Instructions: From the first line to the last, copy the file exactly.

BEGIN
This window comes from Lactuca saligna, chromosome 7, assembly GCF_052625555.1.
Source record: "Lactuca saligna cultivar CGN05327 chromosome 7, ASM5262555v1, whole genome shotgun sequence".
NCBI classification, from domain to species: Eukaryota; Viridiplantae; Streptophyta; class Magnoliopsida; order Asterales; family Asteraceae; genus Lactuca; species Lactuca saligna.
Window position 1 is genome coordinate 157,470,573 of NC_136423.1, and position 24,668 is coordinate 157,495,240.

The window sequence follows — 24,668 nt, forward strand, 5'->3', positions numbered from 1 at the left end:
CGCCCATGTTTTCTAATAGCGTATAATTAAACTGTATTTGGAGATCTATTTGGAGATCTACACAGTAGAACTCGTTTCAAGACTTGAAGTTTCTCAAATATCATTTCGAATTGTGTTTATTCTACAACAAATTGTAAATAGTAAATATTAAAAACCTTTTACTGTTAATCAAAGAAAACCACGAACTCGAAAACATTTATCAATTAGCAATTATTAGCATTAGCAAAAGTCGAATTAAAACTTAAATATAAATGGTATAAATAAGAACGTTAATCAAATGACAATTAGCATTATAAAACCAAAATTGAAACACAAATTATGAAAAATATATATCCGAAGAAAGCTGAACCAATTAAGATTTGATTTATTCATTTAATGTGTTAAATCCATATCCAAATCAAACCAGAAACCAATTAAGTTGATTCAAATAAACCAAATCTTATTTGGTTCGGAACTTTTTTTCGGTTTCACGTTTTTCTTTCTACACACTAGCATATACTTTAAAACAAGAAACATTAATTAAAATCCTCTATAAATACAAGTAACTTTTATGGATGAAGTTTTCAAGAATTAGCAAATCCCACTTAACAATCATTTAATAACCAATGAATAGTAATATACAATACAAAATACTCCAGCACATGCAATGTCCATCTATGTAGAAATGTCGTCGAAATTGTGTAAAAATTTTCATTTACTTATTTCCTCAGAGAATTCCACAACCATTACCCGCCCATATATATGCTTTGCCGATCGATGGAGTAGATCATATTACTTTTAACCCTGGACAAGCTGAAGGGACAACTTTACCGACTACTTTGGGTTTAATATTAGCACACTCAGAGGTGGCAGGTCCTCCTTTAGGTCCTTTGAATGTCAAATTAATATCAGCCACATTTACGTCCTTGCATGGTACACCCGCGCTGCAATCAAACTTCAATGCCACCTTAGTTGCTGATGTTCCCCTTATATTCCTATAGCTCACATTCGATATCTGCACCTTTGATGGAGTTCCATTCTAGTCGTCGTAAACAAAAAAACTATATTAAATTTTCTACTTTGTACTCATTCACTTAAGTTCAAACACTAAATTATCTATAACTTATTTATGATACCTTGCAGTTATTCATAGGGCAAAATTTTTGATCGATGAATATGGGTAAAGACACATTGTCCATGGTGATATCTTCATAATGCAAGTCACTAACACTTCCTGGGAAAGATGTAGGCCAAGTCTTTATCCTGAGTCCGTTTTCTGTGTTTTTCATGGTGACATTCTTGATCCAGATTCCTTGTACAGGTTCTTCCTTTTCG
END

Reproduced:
This window comes from Lactuca saligna, chromosome 7, assembly GCF_052625555.1.
Source record: "Lactuca saligna cultivar CGN05327 chromosome 7, ASM5262555v1, whole genome shotgun sequence".
NCBI classification, from domain to species: Eukaryota; Viridiplantae; Streptophyta; class Magnoliopsida; order Asterales; family Asteraceae; genus Lactuca; species Lactuca saligna.
Window position 1 is genome coordinate 157,470,573 of NC_136423.1, and position 24,668 is coordinate 157,495,240.

The window sequence follows — 24,668 nt, forward strand, 5'->3', positions numbered from 1 at the left end:
CGCCCATGTTTTCTAATAGCGTATAATTAAACTGTATTTGGAGATCTATTTGGAGATCTACACAGTAGAACTCGTTTCAAGACTTGAAGTTTCTCAAATATCATTTCGAATTGTGTTTATTCTACAACAAATTGTAAATAGTAAATATTAAAAACCTTTTACTGTTAATCAAAGAAAACCACGAACTCGAAAACATTTATCAATTAGCAATTATTAGCATTAGCAAAAGTCGAATTAAAACTTAAATATAAATGGTATAAATAAGAACGTTAATCAAATGACAATTAGCATTATAAAACCAAAATTGAAACACAAATTATGAAAAATATATATCCGAAGAAAGCTGAACCAATTAAGATTTGATTTATTCATTTAATGTGTTAAATCCATATCCAAATCAAACCAGAAACCAATTAAGTTGATTCAAATAAACCAAATCTTATTTGGTTCGGAACTTTTTTTCGGTTTCACGTTTTTCTTTCTACACACTAGCATATACTTTAAAACAAGAAACATTAATTAAAATCCTCTATAAATACAAGTAACTTTTATGGATGAAGTTTTCAAGAATTAGCAAATCCCACTTAACAATCATTTAATAACCAATGAATAGTAATATACAATACAAAATACTCCAGCACATGCAATGTCCATCTATGTAGAAATGTCGTCGAAATTGTGTAAAAATTTTCATTTACTTATTTCCTCAGAGAATTCCACAACCATTACCCGCCCATATATATGCTTTGCCGATCGATGGAGTAGATCATATTACTTTTAACCCTGGACAAGCTGAAGGGACAACTTTACCGACTACTTTGGGTTTAATATTAGCACACTCAGAGGTGGCAGGTCCTCCTTTAGGTCCTTTGAATGTCAAATTAATATCAGCCACATTTACGTCCTTGCATGGTACACCCGCGCTGCAATCAAACTTCAATGCCACCTTAGTTGCTGATGTTCCCCTTATATTCCTATAGCTCACATTCGATATCTGCACCTTTGATGGAGTTCCATTCTAGTCGTCGTAAACAAAAAAACTATATTAAATTTTCTACTTTGTACTCATTCACTTAAGTTCAAACACTAAATTATCTATAACTTATTTATGATACCTTGCAGTTATTCATAGGGCAAAATTTTTGATCGATGAATATGGGTAAAGACACATTGTCCATGGTGATATCTTCATAATGCAAGTCACTAACACTTCCTGGGAAAGATGTAGGCCAAGTCTTTATCCTGAGTCCGTTTTCTGTGTTTTTCATGGTGACATTCTTGATCCAGATTCCTTGTACAGGTTCTTCCTTTTCG